As a young priest and theologian in the 1960s, Benedict attended the Second Vatican Council, where he was perceived as a relative liberal at a time of dramatic change to the church’s liturgy, rituals and approach to the secular world. He later became alarmed by what he perceived as a leftward theological drift in the church, though he said that his theological positions did not change.
“You might say this is the definitive drawing down of the curtain on Vatican II,” said Bishop Robert Barron of the Diocese of Winona-Rochester in Minnesota, and the influential founder of the Catholic media organization Word on Fire.
The fact that Benedict’s post-papacy lasted almost a decade surprised many observers, Bishop Barron said, describing Benedict as a fundamentally introverted intellectual. “The way he lived the last 10 years was probably the way he wanted to live his life,” he said.
Benedict’s retirement, unprecedented in the modern era, was a bombshell that has softened with time. “For a lot of Catholics, he might be a pretty distant figure,” Bishop Barron said.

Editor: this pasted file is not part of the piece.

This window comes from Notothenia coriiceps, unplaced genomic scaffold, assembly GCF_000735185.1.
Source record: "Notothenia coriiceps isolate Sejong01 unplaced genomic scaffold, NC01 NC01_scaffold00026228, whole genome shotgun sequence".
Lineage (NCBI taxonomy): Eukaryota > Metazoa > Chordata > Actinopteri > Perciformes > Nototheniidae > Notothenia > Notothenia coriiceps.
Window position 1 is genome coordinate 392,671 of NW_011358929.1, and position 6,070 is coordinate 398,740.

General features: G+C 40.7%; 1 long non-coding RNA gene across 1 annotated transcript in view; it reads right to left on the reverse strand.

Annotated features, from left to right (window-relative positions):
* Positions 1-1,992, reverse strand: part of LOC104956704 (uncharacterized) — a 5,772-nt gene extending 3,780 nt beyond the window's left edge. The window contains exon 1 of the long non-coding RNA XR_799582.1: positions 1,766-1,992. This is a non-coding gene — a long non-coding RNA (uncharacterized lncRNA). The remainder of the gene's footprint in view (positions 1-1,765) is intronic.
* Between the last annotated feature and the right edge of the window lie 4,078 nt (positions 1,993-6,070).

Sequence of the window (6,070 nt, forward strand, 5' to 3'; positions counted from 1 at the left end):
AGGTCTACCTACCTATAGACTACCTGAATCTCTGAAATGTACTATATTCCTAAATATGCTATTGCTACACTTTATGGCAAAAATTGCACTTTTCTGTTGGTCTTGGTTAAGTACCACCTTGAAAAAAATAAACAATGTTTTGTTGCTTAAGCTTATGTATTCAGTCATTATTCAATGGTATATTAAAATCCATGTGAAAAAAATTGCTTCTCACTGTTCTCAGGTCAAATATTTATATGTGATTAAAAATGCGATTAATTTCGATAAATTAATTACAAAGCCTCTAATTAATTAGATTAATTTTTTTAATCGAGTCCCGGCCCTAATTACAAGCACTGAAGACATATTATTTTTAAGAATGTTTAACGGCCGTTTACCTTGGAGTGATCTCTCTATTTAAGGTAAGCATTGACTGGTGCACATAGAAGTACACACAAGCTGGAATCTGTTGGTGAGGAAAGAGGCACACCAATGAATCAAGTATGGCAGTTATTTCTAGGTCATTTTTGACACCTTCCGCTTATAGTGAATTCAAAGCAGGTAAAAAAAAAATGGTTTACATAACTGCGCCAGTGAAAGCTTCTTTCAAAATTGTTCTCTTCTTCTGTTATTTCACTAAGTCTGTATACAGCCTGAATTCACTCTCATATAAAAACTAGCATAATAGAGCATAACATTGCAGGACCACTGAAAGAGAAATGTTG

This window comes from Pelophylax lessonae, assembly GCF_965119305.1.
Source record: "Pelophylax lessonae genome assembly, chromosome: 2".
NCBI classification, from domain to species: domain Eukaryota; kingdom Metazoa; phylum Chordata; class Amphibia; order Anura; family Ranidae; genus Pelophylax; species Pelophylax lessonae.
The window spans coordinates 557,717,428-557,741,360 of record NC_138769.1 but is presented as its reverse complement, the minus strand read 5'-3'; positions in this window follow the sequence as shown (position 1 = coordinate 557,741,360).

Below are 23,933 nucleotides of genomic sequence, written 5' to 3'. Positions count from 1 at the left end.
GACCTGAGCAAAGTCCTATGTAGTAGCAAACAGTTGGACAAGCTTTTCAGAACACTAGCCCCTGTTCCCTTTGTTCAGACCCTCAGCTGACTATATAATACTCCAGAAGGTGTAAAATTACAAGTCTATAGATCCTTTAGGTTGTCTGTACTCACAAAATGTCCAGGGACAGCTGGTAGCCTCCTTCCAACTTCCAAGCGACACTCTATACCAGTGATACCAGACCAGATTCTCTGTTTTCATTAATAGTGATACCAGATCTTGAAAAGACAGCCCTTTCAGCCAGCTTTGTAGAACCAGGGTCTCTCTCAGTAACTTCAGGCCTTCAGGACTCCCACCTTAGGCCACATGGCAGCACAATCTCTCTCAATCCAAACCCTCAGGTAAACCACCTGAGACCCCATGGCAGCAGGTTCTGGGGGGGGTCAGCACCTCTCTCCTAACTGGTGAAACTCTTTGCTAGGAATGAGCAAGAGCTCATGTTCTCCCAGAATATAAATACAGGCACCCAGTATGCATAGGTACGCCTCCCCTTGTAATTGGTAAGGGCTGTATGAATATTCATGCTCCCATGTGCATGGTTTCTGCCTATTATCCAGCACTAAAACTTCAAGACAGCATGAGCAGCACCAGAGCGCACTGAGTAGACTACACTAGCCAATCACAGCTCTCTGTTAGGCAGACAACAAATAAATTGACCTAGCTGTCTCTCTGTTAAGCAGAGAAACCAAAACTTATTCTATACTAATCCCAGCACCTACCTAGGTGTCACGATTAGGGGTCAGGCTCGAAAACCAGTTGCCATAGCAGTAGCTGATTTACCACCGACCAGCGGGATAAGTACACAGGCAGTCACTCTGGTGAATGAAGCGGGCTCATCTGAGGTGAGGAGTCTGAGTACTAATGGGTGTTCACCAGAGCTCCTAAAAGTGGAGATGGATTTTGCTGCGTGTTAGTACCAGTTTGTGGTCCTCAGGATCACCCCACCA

For others, the loss is that of an intellectual giant and beloved pastoral figure.
Helen Alvaré, an associate dean at Antonin Scalia Law School at George Mason University, has been studying Benedict’s work since the 1980s.
Just this week, she said, she was reading from “Truth and Tolerance,” a compilation of the former Joseph Ratzinger’s lectures on Catholic teachings in the context of contemporary global religion.
Benedict was “the continuity between Vatican II and today,” she said, describing him as an “encyclopedia” of church history.
“We feel like we’re losing a grandfather,” she said.